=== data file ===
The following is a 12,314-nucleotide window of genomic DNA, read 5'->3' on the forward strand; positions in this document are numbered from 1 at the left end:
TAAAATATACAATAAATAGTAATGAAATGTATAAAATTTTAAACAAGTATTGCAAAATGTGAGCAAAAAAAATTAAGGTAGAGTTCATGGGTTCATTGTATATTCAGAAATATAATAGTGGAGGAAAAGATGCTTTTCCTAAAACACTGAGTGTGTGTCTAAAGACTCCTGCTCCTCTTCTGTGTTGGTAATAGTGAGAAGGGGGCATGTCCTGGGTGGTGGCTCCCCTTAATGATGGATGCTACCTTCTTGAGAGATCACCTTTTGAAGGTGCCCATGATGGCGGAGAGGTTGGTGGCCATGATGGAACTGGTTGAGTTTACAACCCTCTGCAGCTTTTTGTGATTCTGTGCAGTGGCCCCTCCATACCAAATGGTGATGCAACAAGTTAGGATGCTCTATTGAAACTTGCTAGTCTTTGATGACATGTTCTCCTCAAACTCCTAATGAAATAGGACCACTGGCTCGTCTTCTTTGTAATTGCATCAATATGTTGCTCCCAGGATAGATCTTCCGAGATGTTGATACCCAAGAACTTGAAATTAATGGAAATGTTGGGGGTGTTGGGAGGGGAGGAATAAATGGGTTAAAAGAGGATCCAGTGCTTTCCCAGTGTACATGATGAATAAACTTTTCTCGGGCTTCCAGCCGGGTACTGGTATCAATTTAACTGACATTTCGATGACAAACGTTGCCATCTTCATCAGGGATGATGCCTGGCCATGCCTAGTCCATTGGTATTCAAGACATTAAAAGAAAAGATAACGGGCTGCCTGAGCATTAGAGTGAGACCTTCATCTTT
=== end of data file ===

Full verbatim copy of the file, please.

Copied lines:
The following is a 12,314-nucleotide window of genomic DNA, read 5'->3' on the forward strand; positions in this document are numbered from 1 at the left end:
TAAAATATACAATAAATAGTAATGAAATGTATAAAATTTTAAACAAGTATTGCAAAATGTGAGCAAAAAAAATTAAGGTAGAGTTCATGGGTTCATTGTATATTCAGAAATATAATAGTGGAGGAAAAGATGCTTTTCCTAAAACACTGAGTGTGTGTCTAAAGACTCCTGCTCCTCTTCTGTGTTGGTAATAGTGAGAAGGGGGCATGTCCTGGGTGGTGGCTCCCCTTAATGATGGATGCTACCTTCTTGAGAGATCACCTTTTGAAGGTGCCCATGATGGCGGAGAGGTTGGTGGCCATGATGGAACTGGTTGAGTTTACAACCCTCTGCAGCTTTTTGTGATTCTGTGCAGTGGCCCCTCCATACCAAATGGTGATGCAACAAGTTAGGATGCTCTATTGAAACTTGCTAGTCTTTGATGACATGTTCTCCTCAAACTCCTAATGAAATAGGACCACTGGCTCGTCTTCTTTGTAATTGCATCAATATGTTGCTCCCAGGATAGATCTTCCGAGATGTTGATACCCAAGAACTTGAAATTAATGGAAATGTTGGGGGTGTTGGGAGGGGAGGAATAAATGGGTTAAAAGAGGATCCAGTGCTTTCCCAGTGTACATGATGAATAAACTTTTCTCGGGCTTCCAGCCGGGTACTGGTATCAATTTAACTGACATTTCGATGACAAACGTTGCCATCTTCATCAGGGATGATGCCTGGCCATGCCTAGTCCATTGGTATTCAAGACATTAAAAGAAAAGATAACGGGCTGCCTGAGCATTAGAGTGAGACCTTCATCTTT